# Please make this file available to others # by sending it to <email@example.com> # # this config file was automatically generated # using lirc-0.9.0(devinput) on Mon Jul 14 12:19:24 2014 # # contributed by # # brand: lircd.conf # model no. of remote control: # devices being controlled by this remote: # begin remote name lircd.conf bits 56 eps 30 aeps 100 one 0 0 zero 0 0 pre_data_bits 8 pre_data 0x0 gap 35953 toggle_bit_mask 0x0 begin codes KEY_POWER 0x04000400010082 0x01008E00000001 KEY_PREVIOUSSONG 0x040004000C00B6 0x0100A500000001 KEY_NEXTSONG 0x040004000C00B5 0x0100A300000001 KEY_REWIND 0x040004000C00B4 0x0100A800000001 KEY_FASTFORWARD 0x040004000C00B3 0x0100D000000001 KEY_PLAY 0x040004000C00B0 0x0100CF00000001 KEY_PAUSE 0x040004000C00B1 0x01007700000001 KEY_BACK 0x040004000C0224 0x01009E00000001 KEY_PROPS 0x040004000C0209 0x01008200000001 KEY_STOPCD 0x040004000C00B7 0x0100A600000001 KEY_PROGRAM 0x040004000C008D 0x01016A00000001 KEY_VOLUMEUP 0x040004000C00E9 0x01007300000001 KEY_VOLUMEDOWN 0x040004000C00EA 0x01007200000001 KEY_CHANNELUP 0x040004000C009C 0x01019200000001 KEY_CHANNELDOWN 0x040004000C009D 0x01019300000001 KEY_UP 0x04000400070052 0x01006700000001 KEY_DOWN 0x04000400070051 0x01006C00000001 KEY_RIGHT 0x0400040007004F 0x01006A00000001 KEY_LEFT 0x04000400070050 0x01006900000001 KEY_OK 0x04000400070028 0x01001C00000001 KEY_MUTE 0x040004000C00E2 0x01007100000001 KEY_RECORD 0x040004000C00B2 0x0100A700000001 KEY_1 0x0400040007001E 0x01000200000001 KEY_2 0x0400040007001F 0x01000300000001 KEY_3 0x04000400070020 0x01000400000001 KEY_4 0x04000400070021 0x01000500000001 KEY_5 0x04000400070022 0x01000600000001 KEY_6 0x04000400070023 0x01000700000001 KEY_7 0x04000400070024 0x01000800000001 KEY_8 0x04000400070025 0x01000900000001 KEY_9 0x04000400070026 0x01000A00000001 KEY_NUMERIC_STAR 0x040004000700E1 0x01002A00000001 KEY_NUMERIC_POUND 0x040004000700E1 0x01002A00000001 KEY_CLEAR 0x04000400070029 0x01000100000001 KEY_ENTER 0x04000400070028 0x01001C00000001 end codes end remote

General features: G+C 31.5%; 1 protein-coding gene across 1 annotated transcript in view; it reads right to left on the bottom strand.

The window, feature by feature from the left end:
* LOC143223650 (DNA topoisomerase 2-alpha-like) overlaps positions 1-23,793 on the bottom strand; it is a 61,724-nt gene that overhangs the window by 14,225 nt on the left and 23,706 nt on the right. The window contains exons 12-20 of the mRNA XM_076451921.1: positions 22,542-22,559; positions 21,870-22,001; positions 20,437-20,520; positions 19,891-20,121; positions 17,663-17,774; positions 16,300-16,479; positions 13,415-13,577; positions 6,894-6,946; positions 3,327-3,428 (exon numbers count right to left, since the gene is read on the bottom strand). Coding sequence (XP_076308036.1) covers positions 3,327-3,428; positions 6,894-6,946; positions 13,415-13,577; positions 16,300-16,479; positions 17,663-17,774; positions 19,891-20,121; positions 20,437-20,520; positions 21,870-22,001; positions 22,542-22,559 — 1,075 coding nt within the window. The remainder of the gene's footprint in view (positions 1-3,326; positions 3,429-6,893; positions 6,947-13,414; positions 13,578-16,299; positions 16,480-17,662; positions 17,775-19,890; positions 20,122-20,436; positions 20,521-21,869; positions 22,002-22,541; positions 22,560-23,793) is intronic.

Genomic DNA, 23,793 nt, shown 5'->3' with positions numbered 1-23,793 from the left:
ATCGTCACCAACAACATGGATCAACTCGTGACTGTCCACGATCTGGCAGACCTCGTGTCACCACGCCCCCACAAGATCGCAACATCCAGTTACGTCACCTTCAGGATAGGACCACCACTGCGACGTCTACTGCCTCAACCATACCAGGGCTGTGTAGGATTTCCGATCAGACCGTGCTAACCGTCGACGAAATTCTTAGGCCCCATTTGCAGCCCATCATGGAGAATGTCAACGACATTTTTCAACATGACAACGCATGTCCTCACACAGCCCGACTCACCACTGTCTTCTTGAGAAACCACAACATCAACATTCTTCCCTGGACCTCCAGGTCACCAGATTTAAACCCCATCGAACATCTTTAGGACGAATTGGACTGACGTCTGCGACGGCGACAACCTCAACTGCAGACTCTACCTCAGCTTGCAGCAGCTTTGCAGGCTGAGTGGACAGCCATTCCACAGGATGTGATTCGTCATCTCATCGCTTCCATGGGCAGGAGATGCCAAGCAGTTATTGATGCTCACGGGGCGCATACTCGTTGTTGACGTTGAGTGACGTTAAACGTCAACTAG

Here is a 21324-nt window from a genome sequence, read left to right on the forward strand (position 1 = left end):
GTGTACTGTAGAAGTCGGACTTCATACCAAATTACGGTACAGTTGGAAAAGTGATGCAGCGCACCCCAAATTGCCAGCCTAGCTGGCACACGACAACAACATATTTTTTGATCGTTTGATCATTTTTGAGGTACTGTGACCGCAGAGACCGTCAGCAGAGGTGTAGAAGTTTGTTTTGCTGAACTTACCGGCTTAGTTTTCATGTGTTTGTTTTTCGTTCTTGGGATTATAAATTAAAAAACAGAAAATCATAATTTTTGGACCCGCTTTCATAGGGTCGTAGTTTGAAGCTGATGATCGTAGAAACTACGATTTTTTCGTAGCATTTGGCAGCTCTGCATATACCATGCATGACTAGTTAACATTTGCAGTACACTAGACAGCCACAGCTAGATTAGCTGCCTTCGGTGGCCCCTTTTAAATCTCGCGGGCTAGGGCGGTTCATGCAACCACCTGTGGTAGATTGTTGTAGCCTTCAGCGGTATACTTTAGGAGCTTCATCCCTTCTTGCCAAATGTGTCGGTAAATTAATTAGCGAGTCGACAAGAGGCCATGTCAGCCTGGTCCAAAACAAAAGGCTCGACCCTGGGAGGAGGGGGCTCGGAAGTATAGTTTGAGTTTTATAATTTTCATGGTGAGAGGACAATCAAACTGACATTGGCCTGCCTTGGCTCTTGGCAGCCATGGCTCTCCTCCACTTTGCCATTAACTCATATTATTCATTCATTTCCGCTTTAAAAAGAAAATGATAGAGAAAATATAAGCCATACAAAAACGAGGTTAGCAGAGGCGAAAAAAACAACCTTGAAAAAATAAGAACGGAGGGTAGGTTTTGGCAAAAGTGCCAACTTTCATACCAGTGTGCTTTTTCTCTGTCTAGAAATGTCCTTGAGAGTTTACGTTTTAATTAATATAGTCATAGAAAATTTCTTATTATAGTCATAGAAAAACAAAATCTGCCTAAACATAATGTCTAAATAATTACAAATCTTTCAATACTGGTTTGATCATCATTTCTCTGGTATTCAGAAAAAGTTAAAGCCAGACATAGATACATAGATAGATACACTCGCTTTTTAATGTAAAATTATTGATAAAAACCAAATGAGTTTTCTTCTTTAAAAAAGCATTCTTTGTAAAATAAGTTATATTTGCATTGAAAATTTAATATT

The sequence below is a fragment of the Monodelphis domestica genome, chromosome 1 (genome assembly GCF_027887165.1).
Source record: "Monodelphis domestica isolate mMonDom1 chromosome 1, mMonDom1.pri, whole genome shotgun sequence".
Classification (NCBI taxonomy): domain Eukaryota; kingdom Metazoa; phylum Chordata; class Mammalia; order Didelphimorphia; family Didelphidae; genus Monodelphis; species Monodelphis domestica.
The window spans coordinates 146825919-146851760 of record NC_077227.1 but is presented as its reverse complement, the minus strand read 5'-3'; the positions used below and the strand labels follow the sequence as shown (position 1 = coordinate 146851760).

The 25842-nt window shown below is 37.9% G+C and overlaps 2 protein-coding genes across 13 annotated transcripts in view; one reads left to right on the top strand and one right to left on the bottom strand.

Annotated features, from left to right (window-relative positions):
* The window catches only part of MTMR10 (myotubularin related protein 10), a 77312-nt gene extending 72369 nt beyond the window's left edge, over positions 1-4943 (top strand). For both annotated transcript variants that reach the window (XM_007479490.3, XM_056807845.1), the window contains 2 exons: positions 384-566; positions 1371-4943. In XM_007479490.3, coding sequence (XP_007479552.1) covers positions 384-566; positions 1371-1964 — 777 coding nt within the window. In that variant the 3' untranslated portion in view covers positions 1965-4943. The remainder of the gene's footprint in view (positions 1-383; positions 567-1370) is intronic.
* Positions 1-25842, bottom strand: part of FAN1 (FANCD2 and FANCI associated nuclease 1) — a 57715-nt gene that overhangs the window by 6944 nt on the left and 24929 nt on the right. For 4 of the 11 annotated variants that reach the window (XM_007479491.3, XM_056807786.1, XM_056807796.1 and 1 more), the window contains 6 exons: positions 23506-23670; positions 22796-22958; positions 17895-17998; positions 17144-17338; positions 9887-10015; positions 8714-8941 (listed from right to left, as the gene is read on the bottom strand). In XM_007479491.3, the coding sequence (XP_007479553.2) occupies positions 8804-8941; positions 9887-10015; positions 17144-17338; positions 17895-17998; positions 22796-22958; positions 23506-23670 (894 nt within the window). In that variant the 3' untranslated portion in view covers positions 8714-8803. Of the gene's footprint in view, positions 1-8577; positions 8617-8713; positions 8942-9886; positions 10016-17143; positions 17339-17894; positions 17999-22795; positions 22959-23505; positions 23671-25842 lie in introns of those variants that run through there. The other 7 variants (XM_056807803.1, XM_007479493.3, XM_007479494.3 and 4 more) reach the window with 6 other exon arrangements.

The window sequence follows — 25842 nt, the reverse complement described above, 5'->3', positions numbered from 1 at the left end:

Press some buttons on your remote, you will see the button presses displayed on the screen.
lircrc — configuring the remote script launcher
This file allows you to configure your remote buttons to do specific things like running a command. For example you can have the power key send
sudo shutdown -h now which will shutdown your computer. In my lircrc file, I’ve configured the remote to send commands to control mpd. You can do this using mpc which we installed earlier. For instance,
mpc stop stops mpd.
mpc toggle will play or pause the music based on what state you’re in. More information is available at the lirc site.
Below is an example of my configuration.
begin prog = irexec button = KEY_LEFT config = /usr/bin/mpc prev repeat = 0 end begin prog = irexec button = KEY_RIGHT config = /usr/bin/mpc next repeat = 0 end begin prog = irexec button = KEY_OK config = /usr/bin/mpc toggle repeat = 0 end begin prog = irexec button = KEY_PREVIOUSSONG config = /usr/bin/mpc prev repeat = 0 end begin prog = irexec button = KEY_NEXTSONG config = /usr/bin/mpc next repeat = 0 end begin prog = irexec button = KEY_REWIND config = /usr/bin/mpc prev repeat = 0 end begin prog = irexec button = KEY_FASTFORWARD config = /usr/bin/mpc next repeat = 0 end begin prog = irexec button = KEY_PLAY config = /usr/bin/mpc play repeat = 0 end begin prog = irexec button = KEY_PAUSE config = /usr/bin/mpc pause repeat = 0 end begin prog = irexec button = KEY_BACK config = mpc random repeat = 0 end begin prog = irexec button = KEY_RECORD config = /usr/bin/mpc repeat on & /usr/bin/mpc single off config = /usr/bin/mpc repeat on & /usr/bin/mpc single on config = /usr/bin/mpc repeat off & /usr/bin/mpc single off repeat = 0 end begin prog = irexec button = KEY_STOPCD config = /usr/bin/mpc stop repeat = 0 end
I’ve run into one limitation with this particular IR receiver. I’m unable to record all IR signals, that is, not just the one the included MCE remote sends (there are even a few on the MCE that can’t be recorded). I know the receiver can sense the signals because when I press a button in front of the receiver, the led on the receiver flashes. This could be related to how I configured lircd though.
Integrating with current stereo system
To integrate all this with my current stereo system, I had to get it to work with my universal remote. I didn’t want to have to use a separate remote to control just control the linux music player. My Sony RMVLZ620 universal remote did not have any presets for MCE remotes, but lucky for me, the remote does include a learning feature which had no problem learning the MCE signals.